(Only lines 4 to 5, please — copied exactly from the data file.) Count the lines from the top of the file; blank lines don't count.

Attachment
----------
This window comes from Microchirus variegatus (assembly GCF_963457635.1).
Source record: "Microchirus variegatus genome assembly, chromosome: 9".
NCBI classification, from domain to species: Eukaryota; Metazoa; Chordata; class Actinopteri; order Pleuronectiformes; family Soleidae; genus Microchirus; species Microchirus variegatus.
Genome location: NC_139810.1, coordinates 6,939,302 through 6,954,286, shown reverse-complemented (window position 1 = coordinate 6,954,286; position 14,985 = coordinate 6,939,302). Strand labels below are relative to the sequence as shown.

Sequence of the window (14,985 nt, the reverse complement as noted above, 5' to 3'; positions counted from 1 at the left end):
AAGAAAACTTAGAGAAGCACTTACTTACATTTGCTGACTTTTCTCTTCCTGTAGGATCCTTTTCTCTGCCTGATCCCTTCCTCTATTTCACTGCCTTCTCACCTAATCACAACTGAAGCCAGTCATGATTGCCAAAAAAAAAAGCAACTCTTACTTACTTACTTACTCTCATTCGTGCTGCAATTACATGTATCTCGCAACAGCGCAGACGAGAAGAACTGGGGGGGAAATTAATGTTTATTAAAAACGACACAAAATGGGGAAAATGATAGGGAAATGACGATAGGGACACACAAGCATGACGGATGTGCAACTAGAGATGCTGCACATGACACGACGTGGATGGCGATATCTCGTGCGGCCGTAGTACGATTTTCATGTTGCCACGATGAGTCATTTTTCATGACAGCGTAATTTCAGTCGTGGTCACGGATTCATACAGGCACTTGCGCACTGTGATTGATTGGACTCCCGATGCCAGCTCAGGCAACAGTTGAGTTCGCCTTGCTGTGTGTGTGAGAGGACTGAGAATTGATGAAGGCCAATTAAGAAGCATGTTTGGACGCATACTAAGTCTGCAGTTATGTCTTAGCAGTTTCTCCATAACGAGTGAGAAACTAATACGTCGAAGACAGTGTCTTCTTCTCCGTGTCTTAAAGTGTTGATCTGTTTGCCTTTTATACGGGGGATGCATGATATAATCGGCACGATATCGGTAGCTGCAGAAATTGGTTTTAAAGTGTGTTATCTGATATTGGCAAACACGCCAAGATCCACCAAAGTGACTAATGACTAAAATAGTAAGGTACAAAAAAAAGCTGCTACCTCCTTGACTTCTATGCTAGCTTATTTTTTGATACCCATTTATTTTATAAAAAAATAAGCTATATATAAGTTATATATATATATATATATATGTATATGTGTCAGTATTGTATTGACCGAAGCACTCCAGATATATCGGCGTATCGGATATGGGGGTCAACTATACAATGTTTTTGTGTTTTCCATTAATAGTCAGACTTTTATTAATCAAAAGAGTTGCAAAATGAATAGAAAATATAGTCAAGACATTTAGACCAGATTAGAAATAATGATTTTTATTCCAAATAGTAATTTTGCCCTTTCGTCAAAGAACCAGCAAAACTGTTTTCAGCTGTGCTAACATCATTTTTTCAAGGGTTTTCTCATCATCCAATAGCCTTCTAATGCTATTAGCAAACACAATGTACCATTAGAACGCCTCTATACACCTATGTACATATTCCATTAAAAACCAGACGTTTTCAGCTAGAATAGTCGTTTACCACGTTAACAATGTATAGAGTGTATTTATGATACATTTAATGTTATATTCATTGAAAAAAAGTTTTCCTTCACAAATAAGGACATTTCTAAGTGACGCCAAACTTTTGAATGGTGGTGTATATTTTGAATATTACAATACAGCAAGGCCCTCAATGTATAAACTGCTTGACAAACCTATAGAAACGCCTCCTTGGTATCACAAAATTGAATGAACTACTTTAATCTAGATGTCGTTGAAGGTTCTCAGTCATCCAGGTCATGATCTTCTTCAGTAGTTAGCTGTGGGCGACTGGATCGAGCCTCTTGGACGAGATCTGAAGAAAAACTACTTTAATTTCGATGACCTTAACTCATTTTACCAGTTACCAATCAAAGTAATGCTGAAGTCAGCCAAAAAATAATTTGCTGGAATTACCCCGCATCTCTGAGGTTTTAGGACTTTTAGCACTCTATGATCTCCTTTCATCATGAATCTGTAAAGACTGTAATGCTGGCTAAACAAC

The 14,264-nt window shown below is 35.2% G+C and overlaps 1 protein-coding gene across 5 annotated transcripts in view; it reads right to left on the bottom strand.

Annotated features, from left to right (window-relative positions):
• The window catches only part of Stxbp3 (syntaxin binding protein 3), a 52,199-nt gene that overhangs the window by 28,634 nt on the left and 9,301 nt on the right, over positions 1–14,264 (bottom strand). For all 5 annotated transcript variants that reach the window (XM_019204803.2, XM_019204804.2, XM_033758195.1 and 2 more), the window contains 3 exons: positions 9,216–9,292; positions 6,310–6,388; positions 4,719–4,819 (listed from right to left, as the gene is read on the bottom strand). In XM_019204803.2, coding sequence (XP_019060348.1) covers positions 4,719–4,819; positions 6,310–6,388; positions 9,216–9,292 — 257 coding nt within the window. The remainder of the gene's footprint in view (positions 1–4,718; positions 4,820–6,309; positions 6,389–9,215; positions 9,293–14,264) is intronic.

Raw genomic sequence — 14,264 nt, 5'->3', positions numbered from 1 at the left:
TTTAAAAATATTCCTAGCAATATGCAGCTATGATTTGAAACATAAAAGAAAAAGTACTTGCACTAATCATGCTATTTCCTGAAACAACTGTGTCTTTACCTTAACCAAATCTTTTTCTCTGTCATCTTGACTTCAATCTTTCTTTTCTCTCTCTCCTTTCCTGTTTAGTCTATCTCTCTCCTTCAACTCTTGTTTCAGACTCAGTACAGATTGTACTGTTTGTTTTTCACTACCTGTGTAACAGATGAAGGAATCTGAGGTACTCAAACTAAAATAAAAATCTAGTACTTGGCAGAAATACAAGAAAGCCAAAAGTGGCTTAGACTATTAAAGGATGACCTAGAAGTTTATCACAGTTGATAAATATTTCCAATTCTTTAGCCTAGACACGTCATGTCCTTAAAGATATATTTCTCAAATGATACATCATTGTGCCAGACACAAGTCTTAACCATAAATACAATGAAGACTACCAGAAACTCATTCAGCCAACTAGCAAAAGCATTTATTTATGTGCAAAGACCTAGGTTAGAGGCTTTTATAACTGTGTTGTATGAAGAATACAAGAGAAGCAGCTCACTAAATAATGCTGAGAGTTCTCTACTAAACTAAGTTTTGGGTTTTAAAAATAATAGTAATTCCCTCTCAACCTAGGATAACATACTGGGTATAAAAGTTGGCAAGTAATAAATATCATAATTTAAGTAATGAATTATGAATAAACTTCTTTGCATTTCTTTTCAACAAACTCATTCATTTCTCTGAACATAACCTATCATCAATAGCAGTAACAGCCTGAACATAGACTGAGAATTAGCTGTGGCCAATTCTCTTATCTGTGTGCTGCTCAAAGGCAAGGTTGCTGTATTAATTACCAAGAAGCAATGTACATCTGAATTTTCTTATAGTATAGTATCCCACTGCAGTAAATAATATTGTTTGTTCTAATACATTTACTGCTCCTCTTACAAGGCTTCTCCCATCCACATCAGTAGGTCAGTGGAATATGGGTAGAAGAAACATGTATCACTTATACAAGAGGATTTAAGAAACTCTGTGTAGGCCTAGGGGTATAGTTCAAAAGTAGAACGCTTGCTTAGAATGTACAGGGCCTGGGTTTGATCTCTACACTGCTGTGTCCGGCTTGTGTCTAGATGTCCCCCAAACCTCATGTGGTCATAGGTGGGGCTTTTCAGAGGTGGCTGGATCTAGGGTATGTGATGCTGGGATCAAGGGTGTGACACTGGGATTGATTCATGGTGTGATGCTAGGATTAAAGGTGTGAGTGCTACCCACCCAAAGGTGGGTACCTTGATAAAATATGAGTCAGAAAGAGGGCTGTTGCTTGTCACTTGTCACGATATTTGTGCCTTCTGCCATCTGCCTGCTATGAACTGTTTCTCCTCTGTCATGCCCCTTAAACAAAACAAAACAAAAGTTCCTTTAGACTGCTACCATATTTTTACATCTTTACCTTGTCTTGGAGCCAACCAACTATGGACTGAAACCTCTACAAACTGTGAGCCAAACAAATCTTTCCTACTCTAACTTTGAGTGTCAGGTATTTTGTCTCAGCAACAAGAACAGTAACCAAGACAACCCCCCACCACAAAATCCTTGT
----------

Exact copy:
Genome location: NC_139810.1, coordinates 6,939,302 through 6,954,286, shown reverse-complemented (window position 1 = coordinate 6,954,286; position 14,985 = coordinate 6,939,302). Strand labels below are relative to the sequence as shown.

Sequence of the window (14,985 nt, the reverse complement as noted above, 5' to 3'; positions counted from 1 at the left end):